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Beautiful Traditional Bingata,  ”Bingata craftsman, Eiichi Shiroma”

Beautiful Traditional Bingata,
”Bingata craftsman, Eiichi Shiroma”

DATA
Shiroma Bingata Workshop
1-113 Shuriyamagawacho, Naha, Okinawa Prefecture

Bingata – formerly a royal costume

Bingata is a traditional costume of Okinawa. In Ryukyu Kingdom era, only the royal family was allowed to wear them. Bingata makers were also limited, and Shiroma Bingata Workshop is one of the 3 original Bingata makers. The 16th generation bingata artisan, Eiichi Shiroma, let us see a few floral patterns of Bingata. Looking at it, Nakata commented, ”My image of Bingata is the unique use of yellow and blue colors”. Shiroma stated, ”Yellow is the color only permitted to kings, but blue is used often for Bingata.” There were ones dyed in deep indigo, called Aigata, and they were worn by soldiers. The indigo color was as deep as the color of the ocean.

Technique of making pattern and blurring the design

Shiroma specially showed us ”Ryukyu Indigo Dye Pattern” which he made himself. Yellow and red designs were hand-painted on the indigo stencil pattern. Nakata exclaimed, ”it is really amazing” and admired the beauty of the design and color. Stencil patterns are a must for Bingata. They are used to paint designs on Bingata. Stencils are made with a technique called ”tsukibori”, where patterns are made by punching small holes, one by one, on the paper which will become the template. It takes about a month to make one. At the workshop, a long sheet of fabric was in the process of being painted. ”Kumadori (shading)”, which is the process of putting dark color and blending it to the fabric by blurring, is a unique method of Bingata. ”By using ”kumadori” technique, you can bring out the contrast of strength, creating a three-dimensional effect, and adding a sense of perspective to the design”, said Shiroma. They still use brush made of women’s hair for the blurring procedure.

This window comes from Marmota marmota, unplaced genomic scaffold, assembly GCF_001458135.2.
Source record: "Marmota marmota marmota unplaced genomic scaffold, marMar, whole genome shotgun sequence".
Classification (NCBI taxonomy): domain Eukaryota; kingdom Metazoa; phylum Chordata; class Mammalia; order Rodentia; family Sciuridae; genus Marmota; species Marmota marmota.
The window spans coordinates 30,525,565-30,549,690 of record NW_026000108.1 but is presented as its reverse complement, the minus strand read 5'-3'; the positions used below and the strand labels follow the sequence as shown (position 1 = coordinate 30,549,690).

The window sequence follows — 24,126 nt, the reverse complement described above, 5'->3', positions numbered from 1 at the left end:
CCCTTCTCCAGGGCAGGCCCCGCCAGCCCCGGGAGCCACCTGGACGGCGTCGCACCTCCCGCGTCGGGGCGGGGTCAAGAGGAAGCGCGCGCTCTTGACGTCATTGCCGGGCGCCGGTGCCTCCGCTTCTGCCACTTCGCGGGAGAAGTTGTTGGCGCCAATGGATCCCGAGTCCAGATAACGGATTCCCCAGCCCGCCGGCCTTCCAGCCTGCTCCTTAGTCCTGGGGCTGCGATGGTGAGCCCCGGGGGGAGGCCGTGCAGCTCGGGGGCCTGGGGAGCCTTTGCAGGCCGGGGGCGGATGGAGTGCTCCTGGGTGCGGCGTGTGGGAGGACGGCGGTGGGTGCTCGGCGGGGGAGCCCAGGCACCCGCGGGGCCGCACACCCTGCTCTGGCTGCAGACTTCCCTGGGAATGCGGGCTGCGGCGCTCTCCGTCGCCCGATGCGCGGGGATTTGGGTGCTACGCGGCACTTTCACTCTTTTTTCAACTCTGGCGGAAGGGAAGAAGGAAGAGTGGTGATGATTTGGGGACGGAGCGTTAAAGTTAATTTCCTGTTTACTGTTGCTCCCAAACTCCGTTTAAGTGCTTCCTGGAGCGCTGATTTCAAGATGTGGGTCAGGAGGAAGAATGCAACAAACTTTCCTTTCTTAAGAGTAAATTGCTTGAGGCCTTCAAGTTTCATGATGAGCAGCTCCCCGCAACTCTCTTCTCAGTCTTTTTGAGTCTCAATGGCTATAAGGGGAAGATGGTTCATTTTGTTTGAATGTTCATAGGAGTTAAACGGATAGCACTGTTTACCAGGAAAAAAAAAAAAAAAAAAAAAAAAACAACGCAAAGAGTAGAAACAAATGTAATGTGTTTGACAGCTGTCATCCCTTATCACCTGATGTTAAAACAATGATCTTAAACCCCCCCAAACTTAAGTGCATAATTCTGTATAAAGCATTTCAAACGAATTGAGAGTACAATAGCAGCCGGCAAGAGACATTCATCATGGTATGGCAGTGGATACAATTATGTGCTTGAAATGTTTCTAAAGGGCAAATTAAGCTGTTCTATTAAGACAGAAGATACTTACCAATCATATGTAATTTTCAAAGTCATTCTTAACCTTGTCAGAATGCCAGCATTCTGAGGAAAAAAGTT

Beautiful Furisode (kimono) of classical patterns

Shiroma explained to Nakata about the classical patterns such as pine and the ocean, ”pines are typically painted in green, but red or indigo is used according to the interpretation of Okinawa people.” After WW2, Okinawan plants such as hibiscus and bougainvillea were drawn, but the characteristic of classical patterns is that things that do not exist in Okinawa are drawn, like ”yukiwa (snowflake-like circular shape)”. It is said to be the reflection of the royal family’s envy towards the mainland, and people’s interaction with the mainland. Shiroma said, ”You may feel our color scheme is unique, but I hope people will eventually understand the appeal of classical patterns. If you can feel Ryukyu’s history close to you, the classical patterns will start to look better and better.

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